Ecology and Distribution
The four known specimens of M. eustales were all collected in the Eastern Pacific Ocean off the coast of Mexico, between 8° and 21°N, all with gear fished open between 0–1675 m.
Meso- to bathypelagic.
Until very recently, the only evidence of sexual parasitism in this family was an anomalous case of a 20-mm male Melanocetus johnsonii attached to the upper lip of a 168-mm female Centrophryne spinulosa (LACM 30843-1). However, the attachment did not involve fusion of male-female tissue and is therefore not considered to be a parasitic association. Two similar couplings in Melanocetus, but between sexes of the same taxon, have recently been discovered. One of these, a 23.5-mm male attached to a 75-mm female Melanocetus johnsonii (BMNH 2004.6.3.2-3), was collected in the eastern North Atlantic off Ireland in 1999 by the RRS Discovery in a cruise partially funded by the British Broadcasting Corporation for the celebrated “Blue Planet” video series. The second example is part of collections made by Hiromitsu Endo, aboard the R/V Tansei-Maru, west of Okinawa, in April 2002: a 15-mm male attached to a 73-mm female Melanocetus murrayi (BSKU 57842). Both males are only loosely attached, with tissue of the female pinched by the tightly closed denticular jaws of the male, the BMNH example hanging from the middle of the belly of the female, the BSKU specimen attached to the right side of the head of the female, just beneath the sphenotic bone. In both cases, it does not appear that any fusion of male and female tissue has taken place. Either the connections of the two were so recent that the tissues did not have time to fuse, or, more likely, these are the first and only known examples of a non-parasitic coupling—male ceratioids caught in the act of temporary attachment.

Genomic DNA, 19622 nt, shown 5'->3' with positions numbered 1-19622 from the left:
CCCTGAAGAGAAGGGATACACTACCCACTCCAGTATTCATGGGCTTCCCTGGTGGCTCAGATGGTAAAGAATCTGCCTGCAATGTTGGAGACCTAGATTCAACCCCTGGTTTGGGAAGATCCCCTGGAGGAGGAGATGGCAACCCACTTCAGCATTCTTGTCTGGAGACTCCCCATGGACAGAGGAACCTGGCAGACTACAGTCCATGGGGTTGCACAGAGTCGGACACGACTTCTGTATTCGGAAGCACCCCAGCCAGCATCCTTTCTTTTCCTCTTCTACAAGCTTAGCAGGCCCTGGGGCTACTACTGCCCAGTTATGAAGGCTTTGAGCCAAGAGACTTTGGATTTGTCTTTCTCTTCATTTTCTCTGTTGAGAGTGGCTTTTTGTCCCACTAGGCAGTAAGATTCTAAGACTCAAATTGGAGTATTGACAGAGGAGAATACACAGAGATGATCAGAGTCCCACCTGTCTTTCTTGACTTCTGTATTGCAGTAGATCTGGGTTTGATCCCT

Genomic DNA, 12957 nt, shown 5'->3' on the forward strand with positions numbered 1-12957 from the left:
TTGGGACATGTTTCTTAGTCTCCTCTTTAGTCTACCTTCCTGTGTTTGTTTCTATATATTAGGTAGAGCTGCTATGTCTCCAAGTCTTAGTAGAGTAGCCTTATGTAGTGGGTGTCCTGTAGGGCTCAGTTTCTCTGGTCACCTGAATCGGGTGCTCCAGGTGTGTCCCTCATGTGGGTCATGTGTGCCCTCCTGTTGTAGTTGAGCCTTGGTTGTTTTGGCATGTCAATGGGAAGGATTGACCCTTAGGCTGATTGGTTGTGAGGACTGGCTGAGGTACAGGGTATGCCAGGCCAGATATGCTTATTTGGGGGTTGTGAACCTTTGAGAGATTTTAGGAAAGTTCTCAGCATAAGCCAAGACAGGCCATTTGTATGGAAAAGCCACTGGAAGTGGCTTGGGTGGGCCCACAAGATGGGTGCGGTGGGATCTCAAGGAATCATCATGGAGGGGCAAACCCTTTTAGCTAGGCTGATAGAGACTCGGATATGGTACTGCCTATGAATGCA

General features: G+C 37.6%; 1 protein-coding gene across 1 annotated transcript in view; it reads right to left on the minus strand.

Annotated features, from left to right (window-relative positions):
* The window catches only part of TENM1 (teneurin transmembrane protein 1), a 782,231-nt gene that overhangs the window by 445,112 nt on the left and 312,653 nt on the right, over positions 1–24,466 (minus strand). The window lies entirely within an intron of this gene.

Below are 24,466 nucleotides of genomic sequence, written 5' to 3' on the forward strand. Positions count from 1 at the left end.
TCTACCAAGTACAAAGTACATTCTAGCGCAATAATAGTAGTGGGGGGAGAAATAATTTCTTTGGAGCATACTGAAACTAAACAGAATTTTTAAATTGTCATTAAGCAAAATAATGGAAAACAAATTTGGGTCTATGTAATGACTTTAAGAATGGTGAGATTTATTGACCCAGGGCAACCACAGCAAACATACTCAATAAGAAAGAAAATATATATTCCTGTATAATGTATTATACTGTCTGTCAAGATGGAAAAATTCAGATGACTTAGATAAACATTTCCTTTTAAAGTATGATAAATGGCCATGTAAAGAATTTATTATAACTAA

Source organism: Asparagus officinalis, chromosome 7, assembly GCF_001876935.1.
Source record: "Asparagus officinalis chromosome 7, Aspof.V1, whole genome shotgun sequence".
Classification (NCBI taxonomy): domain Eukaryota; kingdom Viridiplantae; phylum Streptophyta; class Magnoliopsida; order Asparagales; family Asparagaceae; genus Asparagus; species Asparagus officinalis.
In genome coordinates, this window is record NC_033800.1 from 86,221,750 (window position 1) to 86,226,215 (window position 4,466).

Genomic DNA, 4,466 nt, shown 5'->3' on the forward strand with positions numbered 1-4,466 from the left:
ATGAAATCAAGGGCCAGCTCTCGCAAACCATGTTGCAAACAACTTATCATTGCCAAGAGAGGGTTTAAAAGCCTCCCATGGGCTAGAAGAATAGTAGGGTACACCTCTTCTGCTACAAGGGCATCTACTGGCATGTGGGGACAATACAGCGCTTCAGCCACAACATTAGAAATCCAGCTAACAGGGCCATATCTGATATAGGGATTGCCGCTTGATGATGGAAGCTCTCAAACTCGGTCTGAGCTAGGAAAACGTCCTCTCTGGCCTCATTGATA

Pietsch TW. 2009. Oceanic Anglerfishes: Extraordinary Diversity in the Deep Sea. Berkley: University of California Press. 638 p.